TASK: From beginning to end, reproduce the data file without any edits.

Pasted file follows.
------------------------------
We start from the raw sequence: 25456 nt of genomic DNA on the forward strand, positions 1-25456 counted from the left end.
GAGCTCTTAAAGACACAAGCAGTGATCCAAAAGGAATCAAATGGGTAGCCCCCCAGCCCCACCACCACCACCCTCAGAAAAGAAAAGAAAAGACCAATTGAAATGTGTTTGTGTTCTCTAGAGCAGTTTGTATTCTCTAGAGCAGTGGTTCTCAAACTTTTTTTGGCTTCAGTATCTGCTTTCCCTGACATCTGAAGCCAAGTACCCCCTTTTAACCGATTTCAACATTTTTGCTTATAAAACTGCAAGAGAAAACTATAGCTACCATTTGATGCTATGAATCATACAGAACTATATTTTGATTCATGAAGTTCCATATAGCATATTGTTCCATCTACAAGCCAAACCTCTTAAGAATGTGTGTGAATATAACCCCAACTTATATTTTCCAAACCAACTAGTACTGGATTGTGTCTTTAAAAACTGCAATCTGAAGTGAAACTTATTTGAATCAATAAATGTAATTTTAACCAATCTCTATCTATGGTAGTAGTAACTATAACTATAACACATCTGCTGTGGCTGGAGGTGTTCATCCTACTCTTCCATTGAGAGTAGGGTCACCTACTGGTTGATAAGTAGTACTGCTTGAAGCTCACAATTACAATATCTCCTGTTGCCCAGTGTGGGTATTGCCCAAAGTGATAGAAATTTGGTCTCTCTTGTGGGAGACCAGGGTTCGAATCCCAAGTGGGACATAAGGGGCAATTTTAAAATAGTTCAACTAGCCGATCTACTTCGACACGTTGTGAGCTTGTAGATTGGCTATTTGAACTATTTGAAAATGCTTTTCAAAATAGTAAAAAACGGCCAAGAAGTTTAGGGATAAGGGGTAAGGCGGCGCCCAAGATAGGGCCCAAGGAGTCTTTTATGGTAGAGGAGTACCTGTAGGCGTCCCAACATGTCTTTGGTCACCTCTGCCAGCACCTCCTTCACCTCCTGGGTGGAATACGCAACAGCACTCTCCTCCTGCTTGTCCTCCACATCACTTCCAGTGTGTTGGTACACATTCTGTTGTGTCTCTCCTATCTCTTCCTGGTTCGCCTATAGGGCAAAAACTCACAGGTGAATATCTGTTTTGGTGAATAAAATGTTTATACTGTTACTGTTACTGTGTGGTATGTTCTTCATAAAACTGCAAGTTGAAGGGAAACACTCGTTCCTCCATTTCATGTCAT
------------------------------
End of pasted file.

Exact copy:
We start from the raw sequence: 25456 nt of genomic DNA on the forward strand, positions 1-25456 counted from the left end.
GAGCTCTTAAAGACACAAGCAGTGATCCAAAAGGAATCAAATGGGTAGCCCCCCAGCCCCACCACCACCACCCTCAGAAAAGAAAAGAAAAGACCAATTGAAATGTGTTTGTGTTCTCTAGAGCAGTTTGTATTCTCTAGAGCAGTGGTTCTCAAACTTTTTTTGGCTTCAGTATCTGCTTTCCCTGACATCTGAAGCCAAGTACCCCCTTTTAACCGATTTCAACATTTTTGCTTATAAAACTGCAAGAGAAAACTATAGCTACCATTTGATGCTATGAATCATACAGAACTATATTTTGATTCATGAAGTTCCATATAGCATATTGTTCCATCTACAAGCCAAACCTCTTAAGAATGTGTGTGAATATAACCCCAACTTATATTTTCCAAACCAACTAGTACTGGATTGTGTCTTTAAAAACTGCAATCTGAAGTGAAACTTATTTGAATCAATAAATGTAATTTTAACCAATCTCTATCTATGGTAGTAGTAACTATAACTATAACACATCTGCTGTGGCTGGAGGTGTTCATCCTACTCTTCCATTGAGAGTAGGGTCACCTACTGGTTGATAAGTAGTACTGCTTGAAGCTCACAATTACAATATCTCCTGTTGCCCAGTGTGGGTATTGCCCAAAGTGATAGAAATTTGGTCTCTCTTGTGGGAGACCAGGGTTCGAATCCCAAGTGGGACATAAGGGGCAATTTTAAAATAGTTCAACTAGCCGATCTACTTCGACACGTTGTGAGCTTGTAGATTGGCTATTTGAACTATTTGAAAATGCTTTTCAAAATAGTAAAAAACGGCCAAGAAGTTTAGGGATAAGGGGTAAGGCGGCGCCCAAGATAGGGCCCAAGGAGTCTTTTATGGTAGAGGAGTACCTGTAGGCGTCCCAACATGTCTTTGGTCACCTCTGCCAGCACCTCCTTCACCTCCTGGGTGGAATACGCAACAGCACTCTCCTCCTGCTTGTCCTCCACATCACTTCCAGTGTGTTGGTACACATTCTGTTGTGTCTCTCCTATCTCTTCCTGGTTCGCCTATAGGGCAAAAACTCACAGGTGAATATCTGTTTTGGTGAATAAAATGTTTATACTGTTACTGTTACTGTGTGGTATGTTCTTCATAAAACTGCAAGTTGAAGGGAAACACTCGTTCCTCCATTTCATGTCAT